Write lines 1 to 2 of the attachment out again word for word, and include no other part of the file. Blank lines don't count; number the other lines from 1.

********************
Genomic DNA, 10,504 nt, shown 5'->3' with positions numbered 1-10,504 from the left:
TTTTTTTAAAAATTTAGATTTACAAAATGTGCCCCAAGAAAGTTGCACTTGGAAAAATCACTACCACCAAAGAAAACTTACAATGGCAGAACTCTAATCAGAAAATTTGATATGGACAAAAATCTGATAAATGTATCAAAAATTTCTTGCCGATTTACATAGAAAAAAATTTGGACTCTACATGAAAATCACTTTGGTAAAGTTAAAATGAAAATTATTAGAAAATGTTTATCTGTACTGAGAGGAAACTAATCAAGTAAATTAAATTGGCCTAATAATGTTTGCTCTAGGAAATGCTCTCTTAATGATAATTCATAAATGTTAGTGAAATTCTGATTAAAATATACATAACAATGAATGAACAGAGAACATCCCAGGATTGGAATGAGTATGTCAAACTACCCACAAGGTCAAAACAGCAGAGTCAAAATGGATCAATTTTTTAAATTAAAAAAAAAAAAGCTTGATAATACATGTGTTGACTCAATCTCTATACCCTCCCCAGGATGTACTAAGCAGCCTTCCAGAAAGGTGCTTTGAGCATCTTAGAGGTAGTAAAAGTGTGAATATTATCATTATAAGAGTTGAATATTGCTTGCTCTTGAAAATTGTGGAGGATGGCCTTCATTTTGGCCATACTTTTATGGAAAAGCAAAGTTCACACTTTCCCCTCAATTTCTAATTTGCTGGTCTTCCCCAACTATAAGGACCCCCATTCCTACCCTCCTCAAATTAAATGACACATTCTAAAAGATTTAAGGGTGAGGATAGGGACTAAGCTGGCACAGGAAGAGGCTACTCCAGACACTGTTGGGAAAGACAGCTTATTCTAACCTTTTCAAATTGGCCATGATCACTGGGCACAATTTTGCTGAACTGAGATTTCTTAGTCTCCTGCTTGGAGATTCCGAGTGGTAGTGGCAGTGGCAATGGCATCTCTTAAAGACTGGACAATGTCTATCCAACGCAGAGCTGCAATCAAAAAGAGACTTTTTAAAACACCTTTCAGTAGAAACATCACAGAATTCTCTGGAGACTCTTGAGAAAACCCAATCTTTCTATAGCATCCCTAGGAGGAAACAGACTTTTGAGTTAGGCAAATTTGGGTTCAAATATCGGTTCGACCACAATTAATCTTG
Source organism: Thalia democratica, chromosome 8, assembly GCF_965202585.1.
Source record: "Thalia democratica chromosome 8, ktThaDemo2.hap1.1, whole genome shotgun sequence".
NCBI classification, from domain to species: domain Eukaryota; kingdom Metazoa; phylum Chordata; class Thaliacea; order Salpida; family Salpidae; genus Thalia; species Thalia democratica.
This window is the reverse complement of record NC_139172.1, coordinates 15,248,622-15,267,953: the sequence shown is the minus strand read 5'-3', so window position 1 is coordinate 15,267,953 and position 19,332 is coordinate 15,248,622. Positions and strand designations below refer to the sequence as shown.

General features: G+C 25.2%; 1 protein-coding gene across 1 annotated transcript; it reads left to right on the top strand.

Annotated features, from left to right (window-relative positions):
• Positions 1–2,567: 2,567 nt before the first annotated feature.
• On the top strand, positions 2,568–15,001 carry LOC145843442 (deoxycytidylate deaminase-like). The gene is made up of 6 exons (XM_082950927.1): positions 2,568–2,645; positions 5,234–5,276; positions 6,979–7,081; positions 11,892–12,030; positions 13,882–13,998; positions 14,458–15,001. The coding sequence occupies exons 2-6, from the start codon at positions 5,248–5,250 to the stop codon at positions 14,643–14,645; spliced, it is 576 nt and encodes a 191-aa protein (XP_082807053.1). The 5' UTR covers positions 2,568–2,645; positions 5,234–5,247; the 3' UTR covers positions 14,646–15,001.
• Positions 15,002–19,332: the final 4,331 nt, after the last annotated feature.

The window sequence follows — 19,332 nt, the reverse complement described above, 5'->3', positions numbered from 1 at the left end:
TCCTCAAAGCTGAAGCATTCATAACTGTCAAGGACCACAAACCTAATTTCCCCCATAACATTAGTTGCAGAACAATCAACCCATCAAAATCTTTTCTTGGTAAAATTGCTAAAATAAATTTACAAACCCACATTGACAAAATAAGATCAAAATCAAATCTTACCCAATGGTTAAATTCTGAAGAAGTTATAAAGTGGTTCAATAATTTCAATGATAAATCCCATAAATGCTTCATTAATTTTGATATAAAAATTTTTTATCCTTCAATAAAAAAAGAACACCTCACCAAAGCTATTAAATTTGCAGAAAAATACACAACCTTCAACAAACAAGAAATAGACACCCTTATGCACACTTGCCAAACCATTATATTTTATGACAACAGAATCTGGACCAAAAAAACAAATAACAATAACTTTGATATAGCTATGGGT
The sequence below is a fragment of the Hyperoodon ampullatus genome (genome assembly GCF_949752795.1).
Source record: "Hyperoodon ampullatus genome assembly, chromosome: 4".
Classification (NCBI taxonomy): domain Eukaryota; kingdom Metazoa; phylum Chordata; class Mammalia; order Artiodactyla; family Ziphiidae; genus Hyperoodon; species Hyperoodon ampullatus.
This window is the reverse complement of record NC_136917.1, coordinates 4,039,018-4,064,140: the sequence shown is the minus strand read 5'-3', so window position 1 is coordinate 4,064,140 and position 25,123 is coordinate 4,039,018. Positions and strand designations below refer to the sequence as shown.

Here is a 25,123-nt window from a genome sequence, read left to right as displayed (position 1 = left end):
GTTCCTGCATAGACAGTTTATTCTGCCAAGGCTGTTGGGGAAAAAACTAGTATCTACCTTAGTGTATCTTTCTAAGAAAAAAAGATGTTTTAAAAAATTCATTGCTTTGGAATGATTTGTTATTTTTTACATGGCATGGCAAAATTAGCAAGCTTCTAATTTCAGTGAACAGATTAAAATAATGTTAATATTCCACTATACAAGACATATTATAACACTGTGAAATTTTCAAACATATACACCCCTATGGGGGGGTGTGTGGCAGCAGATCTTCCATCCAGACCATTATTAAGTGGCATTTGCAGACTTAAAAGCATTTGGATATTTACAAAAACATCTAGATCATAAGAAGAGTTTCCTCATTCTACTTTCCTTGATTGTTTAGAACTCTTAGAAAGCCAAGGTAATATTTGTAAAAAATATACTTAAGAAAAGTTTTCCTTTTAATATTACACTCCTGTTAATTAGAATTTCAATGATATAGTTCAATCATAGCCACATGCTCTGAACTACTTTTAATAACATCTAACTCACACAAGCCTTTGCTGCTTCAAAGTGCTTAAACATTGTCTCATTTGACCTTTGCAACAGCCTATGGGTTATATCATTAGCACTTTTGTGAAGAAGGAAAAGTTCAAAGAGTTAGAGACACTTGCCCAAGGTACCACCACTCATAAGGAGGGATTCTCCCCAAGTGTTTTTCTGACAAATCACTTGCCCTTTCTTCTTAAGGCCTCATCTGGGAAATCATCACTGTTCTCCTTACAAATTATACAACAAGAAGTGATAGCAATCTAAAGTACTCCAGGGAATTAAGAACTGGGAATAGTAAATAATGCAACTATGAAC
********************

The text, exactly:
Genomic DNA, 10,504 nt, shown 5'->3' with positions numbered 1-10,504 from the left:
TTTTTTTAAAAATTTAGATTTACAAAATGTGCCCCAAGAAAGTTGCACTTGGAAAAATCACTACCACCAAAGAAAACTTACAATGGCAGAACTCTAATCAGAAAATTTGATATGGACAAAAATCTGATAAATGTATCAAAAATTTCTTGCCGATTTACATAGAAAAAAATTTGGACTCTACATGAAAATCACTTTGGTAAAGTTAAAATGAAAATTATTAGAAAATGTTTATCTGTACTGAGAGGAAACTAATCAAGTAAATTAAATTGGCCTAATAATGTTTGCTCTAGGAAATGCTCTCTTAATGATAATTCATAAATGTTAGTGAAATTCTGATTAAAATATACATAACAATGAATGAACAGAGAACATCCCAGGATTGGAATGAGTATGTCAAACTACCCACAAGGTCAAAACAGCAGAGTCAAAATGGATCAATTTTTTAAATTAAAAAAAAAAAAGCTTGATAATACATGTGTTGACTCAATCTCTATACCCTCCCCAGGATGTACTAAGCAGCCTTCCAGAAAGGTGCTTTGAGCATCTTAGAGGTAGTAAAAGTGTGAATATTATCATTATAAGAGTTGAATATTGCTTGCTCTTGAAAATTGTGGAGGATGGCCTTCATTTTGGCCATACTTTTATGGAAAAGCAAAGTTCACACTTTCCCCTCAATTTCTAATTTGCTGGTCTTCCCCAACTATAAGGACCCCCATTCCTACCCTCCTCAAATTAAATGACACATTCTAAAAGATTTAAGGGTGAGGATAGGGACTAAGCTGGCACAGGAAGAGGCTACTCCAGACACTGTTGGGAAAGACAGCTTATTCTAACCTTTTCAAATTGGCCATGATCACTGGGCACAATTTTGCTGAACTGAGATTTCTTAGTCTCCTGCTTGGAGATTCCGAGTGGTAGTGGCAGTGGCAATGGCATCTCTTAAAGACTGGACAATGTCTATCCAACGCAGAGCTGCAATCAAAAAGAGACTTTTTAAAACACCTTTCAGTAGAAACATCACAGAATTCTCTGGAGACTCTTGAGAAAACCCAATCTTTCTATAGCATCCCTAGGAGGAAACAGACTTTTGAGTTAGGCAAATTTGGGTTCAAATATCGGTTCGACCACAATTAATCTTG